Farms along the proposed 413km route of the Hunter Gas Pipeline produce cattle, grains, vegetables and fruit (some organic). This major gas infrastructure threatens all agricultural enterprises along the route and yet they have no protection from this toxic industry.
Santos, the owner of the Narrabri Gas Project and the Hunter Gas Pipeline, plans to expand into areas along the route in the areas where they have approval to explore for more coal seam gas.
Hunter Gas Pipeline Route
The route of the 40m wide easement, cleared for the construction phase of the pipeline runs through –
- Farms creating biosecurity risks
- Prime agricultural land on the Liverpool Plains which is leading to exploration for coal seam gas in the area
- Soil types known for steel corrosion and movement
- Many places where it will hit the water table if buried 900mm deep
- Flood zones and flood/erosion prone areas
- Hunter Valley Flood Mitigation Scheme infrastructure e.g levee banks
- Koala and platypus habitat
- The newly announced Mt Tangray Nature Reserve, splitting it in two
- Areas where at least one local real estate agent has devalued land by 30% because of the pipeline.
The pipeline was approved using data from the original application from 2008 which even then was inaccurate and 10 years out of date. It is now 25 years out of date. The Coalition government ticked the pipeline off in 2009 at the end of a process that included:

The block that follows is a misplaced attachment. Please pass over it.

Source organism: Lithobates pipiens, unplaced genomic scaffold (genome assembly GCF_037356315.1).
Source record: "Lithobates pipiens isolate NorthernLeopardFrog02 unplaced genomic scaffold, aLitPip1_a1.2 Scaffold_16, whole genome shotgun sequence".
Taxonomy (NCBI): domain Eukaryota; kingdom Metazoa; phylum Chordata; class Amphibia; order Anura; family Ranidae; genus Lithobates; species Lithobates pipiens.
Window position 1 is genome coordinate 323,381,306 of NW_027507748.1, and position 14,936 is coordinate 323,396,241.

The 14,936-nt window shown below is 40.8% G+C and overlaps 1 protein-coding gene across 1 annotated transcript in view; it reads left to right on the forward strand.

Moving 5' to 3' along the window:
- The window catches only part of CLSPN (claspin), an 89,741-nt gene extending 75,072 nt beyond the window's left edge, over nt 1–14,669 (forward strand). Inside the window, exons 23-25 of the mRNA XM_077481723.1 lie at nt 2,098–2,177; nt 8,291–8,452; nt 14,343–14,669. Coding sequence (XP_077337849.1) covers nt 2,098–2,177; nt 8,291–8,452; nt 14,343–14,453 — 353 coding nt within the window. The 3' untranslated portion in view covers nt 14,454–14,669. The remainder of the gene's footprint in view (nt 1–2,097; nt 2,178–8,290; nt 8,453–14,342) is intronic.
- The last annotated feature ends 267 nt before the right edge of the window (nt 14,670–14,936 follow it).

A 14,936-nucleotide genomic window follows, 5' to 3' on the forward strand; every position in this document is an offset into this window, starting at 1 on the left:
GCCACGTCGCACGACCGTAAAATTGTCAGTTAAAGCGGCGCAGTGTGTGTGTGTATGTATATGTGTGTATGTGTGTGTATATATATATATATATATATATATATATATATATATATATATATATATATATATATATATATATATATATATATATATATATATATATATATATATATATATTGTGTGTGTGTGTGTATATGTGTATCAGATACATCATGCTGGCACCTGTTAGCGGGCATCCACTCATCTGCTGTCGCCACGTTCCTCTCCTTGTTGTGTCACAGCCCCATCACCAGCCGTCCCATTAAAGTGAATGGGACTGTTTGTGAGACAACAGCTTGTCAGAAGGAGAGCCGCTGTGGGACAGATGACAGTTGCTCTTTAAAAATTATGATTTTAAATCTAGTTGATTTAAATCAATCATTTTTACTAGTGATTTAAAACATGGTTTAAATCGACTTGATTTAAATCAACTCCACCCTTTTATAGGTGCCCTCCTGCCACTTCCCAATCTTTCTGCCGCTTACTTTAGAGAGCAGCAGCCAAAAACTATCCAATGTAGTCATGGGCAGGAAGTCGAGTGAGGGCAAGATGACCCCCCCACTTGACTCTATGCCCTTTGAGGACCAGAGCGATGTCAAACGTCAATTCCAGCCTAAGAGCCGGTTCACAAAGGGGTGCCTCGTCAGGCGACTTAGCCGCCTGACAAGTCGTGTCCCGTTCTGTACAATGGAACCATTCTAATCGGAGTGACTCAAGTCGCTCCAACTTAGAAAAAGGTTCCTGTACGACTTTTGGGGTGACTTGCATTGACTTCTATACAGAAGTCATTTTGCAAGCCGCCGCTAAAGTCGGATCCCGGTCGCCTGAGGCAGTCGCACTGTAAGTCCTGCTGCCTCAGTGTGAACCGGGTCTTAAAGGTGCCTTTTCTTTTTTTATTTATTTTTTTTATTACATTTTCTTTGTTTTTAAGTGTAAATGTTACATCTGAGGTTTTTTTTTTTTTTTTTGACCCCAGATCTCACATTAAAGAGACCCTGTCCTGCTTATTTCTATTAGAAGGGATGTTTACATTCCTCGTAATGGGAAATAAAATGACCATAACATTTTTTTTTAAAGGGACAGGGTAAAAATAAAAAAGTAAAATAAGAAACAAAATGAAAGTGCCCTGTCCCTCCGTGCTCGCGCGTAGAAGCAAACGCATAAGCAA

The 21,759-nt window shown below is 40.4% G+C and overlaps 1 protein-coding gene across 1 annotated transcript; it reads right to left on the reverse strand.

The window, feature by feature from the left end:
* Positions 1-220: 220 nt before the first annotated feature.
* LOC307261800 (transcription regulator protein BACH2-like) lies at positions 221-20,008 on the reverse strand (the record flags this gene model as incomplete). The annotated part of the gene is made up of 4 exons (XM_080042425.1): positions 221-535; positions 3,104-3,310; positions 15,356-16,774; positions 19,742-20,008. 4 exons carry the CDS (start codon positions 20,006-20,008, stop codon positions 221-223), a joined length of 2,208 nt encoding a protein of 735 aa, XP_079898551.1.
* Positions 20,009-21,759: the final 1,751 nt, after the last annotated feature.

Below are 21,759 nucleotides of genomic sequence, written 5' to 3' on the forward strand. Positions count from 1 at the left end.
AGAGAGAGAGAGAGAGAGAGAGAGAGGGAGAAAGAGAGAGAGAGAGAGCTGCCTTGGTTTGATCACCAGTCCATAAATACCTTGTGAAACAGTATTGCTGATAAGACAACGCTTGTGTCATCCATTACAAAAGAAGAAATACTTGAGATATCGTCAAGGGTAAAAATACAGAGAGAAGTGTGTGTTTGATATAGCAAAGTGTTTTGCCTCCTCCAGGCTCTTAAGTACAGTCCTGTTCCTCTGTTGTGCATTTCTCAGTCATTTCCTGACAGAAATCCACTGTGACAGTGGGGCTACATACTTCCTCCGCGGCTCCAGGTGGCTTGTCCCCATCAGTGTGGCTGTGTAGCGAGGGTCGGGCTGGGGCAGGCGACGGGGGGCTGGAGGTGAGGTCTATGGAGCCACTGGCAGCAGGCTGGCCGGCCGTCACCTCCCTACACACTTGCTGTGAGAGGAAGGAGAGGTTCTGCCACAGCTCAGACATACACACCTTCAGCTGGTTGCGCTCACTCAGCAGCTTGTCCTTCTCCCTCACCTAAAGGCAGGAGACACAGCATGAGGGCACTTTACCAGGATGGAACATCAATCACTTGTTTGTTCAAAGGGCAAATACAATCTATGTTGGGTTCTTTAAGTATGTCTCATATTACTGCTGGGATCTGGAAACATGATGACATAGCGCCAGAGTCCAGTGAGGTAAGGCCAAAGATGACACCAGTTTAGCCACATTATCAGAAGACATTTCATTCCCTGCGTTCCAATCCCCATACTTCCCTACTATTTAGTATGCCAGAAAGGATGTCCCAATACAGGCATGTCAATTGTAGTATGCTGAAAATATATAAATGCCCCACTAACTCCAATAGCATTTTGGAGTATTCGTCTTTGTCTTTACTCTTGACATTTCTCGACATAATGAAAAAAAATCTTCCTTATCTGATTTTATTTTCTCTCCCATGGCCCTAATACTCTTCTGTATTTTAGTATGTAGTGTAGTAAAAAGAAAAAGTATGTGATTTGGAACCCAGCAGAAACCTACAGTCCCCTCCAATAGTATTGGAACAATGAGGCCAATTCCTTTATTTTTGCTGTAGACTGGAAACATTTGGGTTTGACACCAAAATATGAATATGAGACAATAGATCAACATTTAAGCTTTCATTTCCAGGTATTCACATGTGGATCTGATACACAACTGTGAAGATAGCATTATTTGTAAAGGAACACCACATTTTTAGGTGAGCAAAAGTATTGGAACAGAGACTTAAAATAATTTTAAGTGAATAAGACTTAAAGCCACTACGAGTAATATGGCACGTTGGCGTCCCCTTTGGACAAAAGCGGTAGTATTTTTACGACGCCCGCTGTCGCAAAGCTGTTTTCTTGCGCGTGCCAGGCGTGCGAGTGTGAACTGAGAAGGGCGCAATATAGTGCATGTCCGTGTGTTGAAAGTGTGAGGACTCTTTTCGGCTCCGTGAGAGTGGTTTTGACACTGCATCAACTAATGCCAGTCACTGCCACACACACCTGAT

- A number of independent companies using old data to conduct desktop studies that were presented to NSW Department of Planning to support the Hunter Gas Pipeline and the selected route. The data downplayed
- the numbers of resident landholders, and local communities, who would be impacted by both the construction process and the operational phase of the pipeline
- the risks of impact incidents to residents and workers, on rural and rural/residential lands
- The route runs through land types and landforms that Hunter Gas Pipeline’s own risk assessments cautioned against.
The Hunter Gas Pipeline is a high pressure gas transmission pipeline which are
- Not permitted to be built alongside major roads as they are considered to be too dangerous
- Prone to being washed out, reappearing above ground. They are subsequently covered with rocks, permanently affecting productive land
- Impacted by incidents due to normal farming/land management activities
- Impacted by extreme weather events and soil movement – e.g. Due to flooding, a gas leak on APA’s Young-Lithgow Pipeline was detected on the 3 November 2022 where the pipeline runs underground beneath the Macquarie River. More heavy rain delayed access to the site. The gas was cut off to stop the leak and temporary gas supplies were made available to three towns. It was not until 19 December that the new permanent pipeline was completed.
Risks are not being managed in Santos’ other facilities
- Santos has been fined heavily, twice, and criticised by judges, the Unions and employees, for accidents on their Moomba Pipeline infrastructure (2001 – one employee dead. 2004 – 1 employee injured and 14 only avoided serious injury/death by seconds)
- In February 2023 days after a gas leak forced the closure of a Santos platform off the West Australian coast, the state’s safety regulator found 10 other platforms around Varanus Island were in a state of dangerous disrepair.